Once famous for being the richest terrorist group in the world, the so-called Islamic State, also known as ISIS or Daesh, now faces considerable money problems. Coalition airstrikes, economic downturns in both Iraq and Syria and historically low global oil prices have combined to hit the group where it hurts the most — the bottom line.
Coalition successes in countering ISIS financing owe primarily to two main efforts. The first is an air campaign against the group’s oil revenue named Operation Tidal Wave II. The campaign, which began last October, has starved ISIS of tens of millions of oil dollars it was making by controlling the majority of Syria’s oilfields.
While Operation Tidal Wave II was not the first coalition effort to target ISIS oil, from which the group was making an estimated $50 million per month prior to the operation, the campaign has reduced ISIS oil revenue by an estimated 30% according to coalition estimates.
The second effort has targeted ISIS’s cash directly, going after the banks where the group stores its cash in Iraq. Airstrikes have destroyed much of the money in ISIS’s Bayt al-Mal, or “general treasury,” the locations where ISIS holds its money.
After conducting two airstrikes on ISIS-controlled banks in Mosul in January that destroyed between “tens of millions” and “a billion” dollars of bulk “Daesh cash,” according to coalition spokesman Col. Steve Warren, the coalition struck again. Airstrikes decimated four more major ISIS cash storage and distribution facilities on Feb. 14, including the Iraqi Central Bank branch in Mosul — the same bank from which ISIS reportedly stole an estimated $400 million dollars after the group seized the city in June 2014.
These airstrikes on ISIS’s Bayt al-Mal in Iraq complement coalition actions against ISIS oil assets in Syria since the group controls only a small share of the country’s oil revenue in Iraq.
There, the group relies instead on extortion, taxation and other financial schemes to generate the revenue needed to finance attacks and to impose strict laws over civilians across large swaths of territory. In addition to these two coalition initiatives to erode ISIS’s major financial pillars, the struggling economies of Iraq and Syria have also hindered ISIS’s ability to generate revenues.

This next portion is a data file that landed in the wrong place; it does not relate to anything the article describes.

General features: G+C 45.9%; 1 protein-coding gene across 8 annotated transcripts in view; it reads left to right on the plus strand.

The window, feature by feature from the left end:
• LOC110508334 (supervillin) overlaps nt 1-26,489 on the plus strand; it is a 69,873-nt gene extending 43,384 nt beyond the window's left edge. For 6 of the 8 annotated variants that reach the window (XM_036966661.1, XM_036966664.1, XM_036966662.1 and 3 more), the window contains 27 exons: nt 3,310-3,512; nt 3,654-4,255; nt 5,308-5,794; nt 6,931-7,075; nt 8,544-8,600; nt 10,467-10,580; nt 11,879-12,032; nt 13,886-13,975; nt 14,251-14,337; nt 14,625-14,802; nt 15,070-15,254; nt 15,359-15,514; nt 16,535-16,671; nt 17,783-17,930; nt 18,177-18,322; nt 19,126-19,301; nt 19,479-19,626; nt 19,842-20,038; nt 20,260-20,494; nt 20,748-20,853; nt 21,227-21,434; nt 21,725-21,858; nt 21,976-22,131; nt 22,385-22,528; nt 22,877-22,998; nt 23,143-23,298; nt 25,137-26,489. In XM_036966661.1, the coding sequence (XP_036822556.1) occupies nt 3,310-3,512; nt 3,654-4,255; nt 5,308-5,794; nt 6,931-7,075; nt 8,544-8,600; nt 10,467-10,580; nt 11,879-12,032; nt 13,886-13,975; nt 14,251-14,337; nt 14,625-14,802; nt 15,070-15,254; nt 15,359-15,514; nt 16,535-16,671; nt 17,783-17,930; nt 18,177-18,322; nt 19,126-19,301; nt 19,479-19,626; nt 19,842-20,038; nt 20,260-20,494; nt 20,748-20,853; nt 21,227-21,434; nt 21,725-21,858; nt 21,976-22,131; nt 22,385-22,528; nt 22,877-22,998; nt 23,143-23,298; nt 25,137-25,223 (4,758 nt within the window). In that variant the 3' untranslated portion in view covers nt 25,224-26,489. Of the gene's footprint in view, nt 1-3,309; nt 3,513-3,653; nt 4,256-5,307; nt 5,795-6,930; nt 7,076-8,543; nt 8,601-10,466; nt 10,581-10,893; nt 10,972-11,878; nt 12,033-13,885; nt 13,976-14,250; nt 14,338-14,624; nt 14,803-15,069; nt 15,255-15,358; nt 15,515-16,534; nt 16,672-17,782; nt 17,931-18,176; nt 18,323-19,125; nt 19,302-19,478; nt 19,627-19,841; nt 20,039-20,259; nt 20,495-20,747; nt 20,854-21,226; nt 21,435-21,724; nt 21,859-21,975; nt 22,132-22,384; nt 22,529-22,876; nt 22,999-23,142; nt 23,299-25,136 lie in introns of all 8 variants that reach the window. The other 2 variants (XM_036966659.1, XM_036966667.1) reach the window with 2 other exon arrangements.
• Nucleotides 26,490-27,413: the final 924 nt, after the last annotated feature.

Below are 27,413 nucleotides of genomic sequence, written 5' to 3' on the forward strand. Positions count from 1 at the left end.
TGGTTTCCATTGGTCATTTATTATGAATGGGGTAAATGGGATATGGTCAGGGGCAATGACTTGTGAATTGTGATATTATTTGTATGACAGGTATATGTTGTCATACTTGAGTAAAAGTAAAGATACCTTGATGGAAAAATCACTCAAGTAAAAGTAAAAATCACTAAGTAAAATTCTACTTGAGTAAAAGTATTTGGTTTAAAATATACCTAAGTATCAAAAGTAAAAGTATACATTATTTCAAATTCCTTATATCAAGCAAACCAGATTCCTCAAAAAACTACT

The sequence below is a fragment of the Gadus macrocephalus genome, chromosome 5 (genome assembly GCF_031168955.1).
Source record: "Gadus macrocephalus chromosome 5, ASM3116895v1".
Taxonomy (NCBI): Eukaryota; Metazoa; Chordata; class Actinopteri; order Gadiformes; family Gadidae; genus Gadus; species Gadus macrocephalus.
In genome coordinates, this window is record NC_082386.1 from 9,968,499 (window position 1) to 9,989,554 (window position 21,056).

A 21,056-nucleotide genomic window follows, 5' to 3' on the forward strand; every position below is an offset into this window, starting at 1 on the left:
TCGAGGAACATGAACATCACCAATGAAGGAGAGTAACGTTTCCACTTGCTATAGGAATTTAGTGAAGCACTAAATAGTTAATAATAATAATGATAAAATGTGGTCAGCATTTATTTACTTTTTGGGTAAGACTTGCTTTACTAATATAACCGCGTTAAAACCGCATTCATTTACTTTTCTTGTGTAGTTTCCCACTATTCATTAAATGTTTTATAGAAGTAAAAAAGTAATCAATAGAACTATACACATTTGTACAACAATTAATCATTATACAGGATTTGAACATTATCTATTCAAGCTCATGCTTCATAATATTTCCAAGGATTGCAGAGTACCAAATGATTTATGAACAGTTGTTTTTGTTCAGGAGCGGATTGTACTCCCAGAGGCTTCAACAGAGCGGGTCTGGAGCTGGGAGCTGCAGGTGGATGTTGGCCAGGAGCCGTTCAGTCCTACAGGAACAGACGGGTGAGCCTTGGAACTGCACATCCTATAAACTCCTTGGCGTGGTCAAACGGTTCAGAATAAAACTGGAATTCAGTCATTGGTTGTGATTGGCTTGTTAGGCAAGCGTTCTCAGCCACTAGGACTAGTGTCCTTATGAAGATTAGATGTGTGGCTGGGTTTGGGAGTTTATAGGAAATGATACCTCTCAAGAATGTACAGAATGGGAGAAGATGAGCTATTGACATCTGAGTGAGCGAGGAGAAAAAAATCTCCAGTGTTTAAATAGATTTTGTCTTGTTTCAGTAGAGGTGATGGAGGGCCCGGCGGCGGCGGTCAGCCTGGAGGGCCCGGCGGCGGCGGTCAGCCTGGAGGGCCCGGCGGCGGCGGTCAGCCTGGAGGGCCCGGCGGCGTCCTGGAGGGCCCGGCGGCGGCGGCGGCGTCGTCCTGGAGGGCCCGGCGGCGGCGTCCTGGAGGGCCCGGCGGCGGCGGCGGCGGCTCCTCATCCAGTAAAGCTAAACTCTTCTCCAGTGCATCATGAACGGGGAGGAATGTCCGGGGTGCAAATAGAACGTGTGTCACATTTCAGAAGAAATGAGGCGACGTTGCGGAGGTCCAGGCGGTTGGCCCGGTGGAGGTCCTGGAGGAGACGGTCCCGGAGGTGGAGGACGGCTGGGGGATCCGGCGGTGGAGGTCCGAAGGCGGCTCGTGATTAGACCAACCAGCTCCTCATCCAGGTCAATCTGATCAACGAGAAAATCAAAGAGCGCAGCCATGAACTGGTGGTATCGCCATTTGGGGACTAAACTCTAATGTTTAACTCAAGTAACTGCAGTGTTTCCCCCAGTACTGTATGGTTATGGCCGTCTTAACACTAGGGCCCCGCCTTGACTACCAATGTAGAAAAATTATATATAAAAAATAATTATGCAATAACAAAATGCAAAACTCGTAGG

Citing economic hardship, the Iraqi government has discontinued salaries to thousands of government employees located in ISIS-controlled territory, whom ISIS tax at high rates. Moreover, historically low oil prices have reduced the profitability of ISIS’s oil operations. The difficulty of producing and smuggling cheap oil across borders has led ISIS to sell most of its oil locally in Iraq and Syria at steeply discounted prices.
Taken together, coalition actions have deprived ISIS of hundreds of millions of dollars it planned to use to conduct military operations and to enforce strict law. In practical terms, this means ISIS must now find ways to continue funding itself within its self-proclaimed caliphate. Despite the success of the counter-terrorist finance measures adopted by the United States and other coalition partner nations, it is too early to dismiss ISIS financially. Where will ISIS turn for money? The answer is, “It’s the economy, stupid.” In the absence of Iraqi and Syrian security and opposition forces capable of reclaiming ISIS territory, the group continues to control important economic and financial resources in Iraq and Syria’s agricultural, manufacturing and financial sectors.
The question is whether ISIS will be able to translate these economic resources into a functioning, sustainable economy in its self-proclaimed caliphate from which it can extract sufficient tax revenue to finance its military and governance operations.
No other militant group has faced as much pressure to conduct effective large-scale economic governance. Unlike other terrorist groups, such as al-Qaeda, the ISIS has historically eschewed reliance on deep-pocketed donors for funding. Instead, it has developed a robust taxation and extortion infrastructure in ISIS-held territories.
There are already indications of price increases on goods sold in those areas, tax hikes and more aggressive collection of fines and other fees by the ISIS al-Hisbah, or “morality police.” The ISIS is also implementing austerity measures to slash the group’s costs — the most dramatic being an across-the-board 50% decrease of salaries paid to ISIS members.
— Courtesy: USA Today